holding tight

I get called on occasionally to team up with colleagues and get families through terrible times. This morning I got a call from one asking me for advice and assistance. The husband of a couple known to us who has been coping with the wife’s dementia for quite some time called in that his wife seemed to have deteriorated following a trip to New Hampshire to visit friends. Without getting into all the details – he needed to get her out of the house and to the doctor. While my colleague spoke to him on the phone, I traveled over there in person “to assist him in getting her to the hospital” which in my world means calling an ambulance if he doesn’t follow through.

My drive took me to what I consider the prettiest part of our little town and to an immaculately maintained Cape. What was happening on the inside did not quite match the picture perfect exterior. The house was well kept and tidy, the unrest was more emotional than aesthetics. I assisted this charming gentleman in getting shoes on his wife. She seemed anxious and I rested my hand on her knee, explaining who I was, that I was here to help her, and that though I knew that she must be nervous everything would was going to be ok. I reinforced what her husband had likely already told her; that she was going to the hospital so her doctor could evaluate her, that she might not be able to come home today, and that this was to keep her safe. As her husband helped her to standing, I looked him in the eye to reinforce his role as advocate. “If they tell you to take her home…” “I say no. No way.” I encouraged him to be strong, to stand up for his needs, to be honest about the night he had with her, and validated his amazing role – “you’ve done so well.”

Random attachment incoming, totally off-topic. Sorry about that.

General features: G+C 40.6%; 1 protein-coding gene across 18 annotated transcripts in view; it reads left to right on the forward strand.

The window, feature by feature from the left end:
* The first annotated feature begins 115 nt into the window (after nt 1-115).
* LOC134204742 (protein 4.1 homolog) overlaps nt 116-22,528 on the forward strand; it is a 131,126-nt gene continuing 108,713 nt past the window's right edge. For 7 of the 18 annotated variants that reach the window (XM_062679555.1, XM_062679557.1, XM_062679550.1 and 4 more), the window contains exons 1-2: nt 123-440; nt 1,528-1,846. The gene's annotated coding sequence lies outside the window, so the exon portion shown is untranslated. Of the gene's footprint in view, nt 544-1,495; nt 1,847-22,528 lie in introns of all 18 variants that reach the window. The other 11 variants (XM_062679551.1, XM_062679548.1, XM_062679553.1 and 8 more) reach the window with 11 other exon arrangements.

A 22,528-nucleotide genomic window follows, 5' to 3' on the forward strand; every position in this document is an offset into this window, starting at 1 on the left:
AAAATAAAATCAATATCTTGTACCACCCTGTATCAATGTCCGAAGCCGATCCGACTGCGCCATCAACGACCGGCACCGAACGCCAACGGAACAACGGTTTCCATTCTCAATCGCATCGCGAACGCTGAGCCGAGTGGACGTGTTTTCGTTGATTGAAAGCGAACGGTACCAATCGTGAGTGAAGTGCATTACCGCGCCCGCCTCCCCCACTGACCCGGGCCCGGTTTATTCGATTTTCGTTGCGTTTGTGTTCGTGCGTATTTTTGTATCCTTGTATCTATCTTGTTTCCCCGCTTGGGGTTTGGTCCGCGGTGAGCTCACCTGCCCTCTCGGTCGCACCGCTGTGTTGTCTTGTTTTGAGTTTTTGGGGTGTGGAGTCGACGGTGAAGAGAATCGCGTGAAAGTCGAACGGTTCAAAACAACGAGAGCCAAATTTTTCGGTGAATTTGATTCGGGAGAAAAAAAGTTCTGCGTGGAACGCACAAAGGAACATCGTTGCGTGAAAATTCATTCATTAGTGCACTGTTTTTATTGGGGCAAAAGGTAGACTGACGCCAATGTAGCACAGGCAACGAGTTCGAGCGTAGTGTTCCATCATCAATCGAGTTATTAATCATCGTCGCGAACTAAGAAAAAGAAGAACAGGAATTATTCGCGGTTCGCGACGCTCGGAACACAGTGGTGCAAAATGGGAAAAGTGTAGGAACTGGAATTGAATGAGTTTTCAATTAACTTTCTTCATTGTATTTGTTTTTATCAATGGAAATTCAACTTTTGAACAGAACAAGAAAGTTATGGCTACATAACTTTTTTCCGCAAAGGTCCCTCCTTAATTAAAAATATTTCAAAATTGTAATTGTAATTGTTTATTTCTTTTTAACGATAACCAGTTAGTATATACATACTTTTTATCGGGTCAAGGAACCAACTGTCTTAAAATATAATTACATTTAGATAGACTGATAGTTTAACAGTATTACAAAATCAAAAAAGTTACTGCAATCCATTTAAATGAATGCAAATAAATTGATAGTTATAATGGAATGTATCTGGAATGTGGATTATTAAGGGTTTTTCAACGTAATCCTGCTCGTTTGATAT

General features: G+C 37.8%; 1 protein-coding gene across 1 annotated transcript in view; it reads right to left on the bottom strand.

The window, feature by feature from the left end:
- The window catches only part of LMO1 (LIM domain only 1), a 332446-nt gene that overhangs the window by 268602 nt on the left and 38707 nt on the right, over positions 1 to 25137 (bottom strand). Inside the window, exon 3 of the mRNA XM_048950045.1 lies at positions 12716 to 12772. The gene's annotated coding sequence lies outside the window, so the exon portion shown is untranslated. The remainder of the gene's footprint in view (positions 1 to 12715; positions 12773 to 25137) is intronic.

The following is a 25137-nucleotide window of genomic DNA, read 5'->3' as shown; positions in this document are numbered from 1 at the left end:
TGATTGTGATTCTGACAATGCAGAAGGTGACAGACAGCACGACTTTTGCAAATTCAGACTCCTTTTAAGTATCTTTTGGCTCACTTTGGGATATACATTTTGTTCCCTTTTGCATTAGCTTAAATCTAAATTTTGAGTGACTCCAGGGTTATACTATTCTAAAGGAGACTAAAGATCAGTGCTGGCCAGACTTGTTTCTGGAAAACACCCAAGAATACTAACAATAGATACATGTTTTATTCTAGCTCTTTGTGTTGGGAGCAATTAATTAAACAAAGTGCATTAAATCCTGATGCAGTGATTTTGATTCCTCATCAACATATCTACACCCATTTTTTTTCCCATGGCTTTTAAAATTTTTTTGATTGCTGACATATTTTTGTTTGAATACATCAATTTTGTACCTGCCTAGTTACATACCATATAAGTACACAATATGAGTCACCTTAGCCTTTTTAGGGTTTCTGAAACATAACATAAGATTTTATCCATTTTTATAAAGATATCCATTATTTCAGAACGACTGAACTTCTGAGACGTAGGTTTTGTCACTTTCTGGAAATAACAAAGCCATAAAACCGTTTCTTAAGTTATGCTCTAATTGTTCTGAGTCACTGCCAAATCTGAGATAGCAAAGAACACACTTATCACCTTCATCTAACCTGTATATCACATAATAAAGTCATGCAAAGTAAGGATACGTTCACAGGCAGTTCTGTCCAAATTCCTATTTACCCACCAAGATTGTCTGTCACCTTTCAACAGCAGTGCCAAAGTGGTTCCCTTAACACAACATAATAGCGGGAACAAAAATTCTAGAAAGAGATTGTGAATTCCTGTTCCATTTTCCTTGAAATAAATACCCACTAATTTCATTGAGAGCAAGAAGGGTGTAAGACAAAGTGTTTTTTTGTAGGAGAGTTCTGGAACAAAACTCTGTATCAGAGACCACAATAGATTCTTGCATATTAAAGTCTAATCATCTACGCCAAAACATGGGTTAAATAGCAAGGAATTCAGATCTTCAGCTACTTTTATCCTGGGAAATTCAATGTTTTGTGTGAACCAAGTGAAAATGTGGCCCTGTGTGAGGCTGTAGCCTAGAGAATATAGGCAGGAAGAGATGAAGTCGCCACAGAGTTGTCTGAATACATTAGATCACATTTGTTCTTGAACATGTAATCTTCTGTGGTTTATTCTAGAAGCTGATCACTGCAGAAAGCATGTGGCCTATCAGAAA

As they drove away I looked out my window at the beautiful sunny summer day that had unfolded while I was in my office. I drove down meandering roads, past Cape after Cape, and rolled my windows down to breathe in the salty summer seabreeze. I parked at the seawall and exited my car, my hair whipping in the wind, the sun beating down on my face and I dialed my phone. I shared what had happened, said I was heading back to the office and added, “I hope this never happens to us.”

This line of work gets me to thinking about time, family, and love and when I find myself face to face with the reality of getting old, forgetting, feeling isolated and alone with your own family – I think of Steve and I hold tight the closeness we have today – in this moment – because you never can really know what tomorrow will hold.


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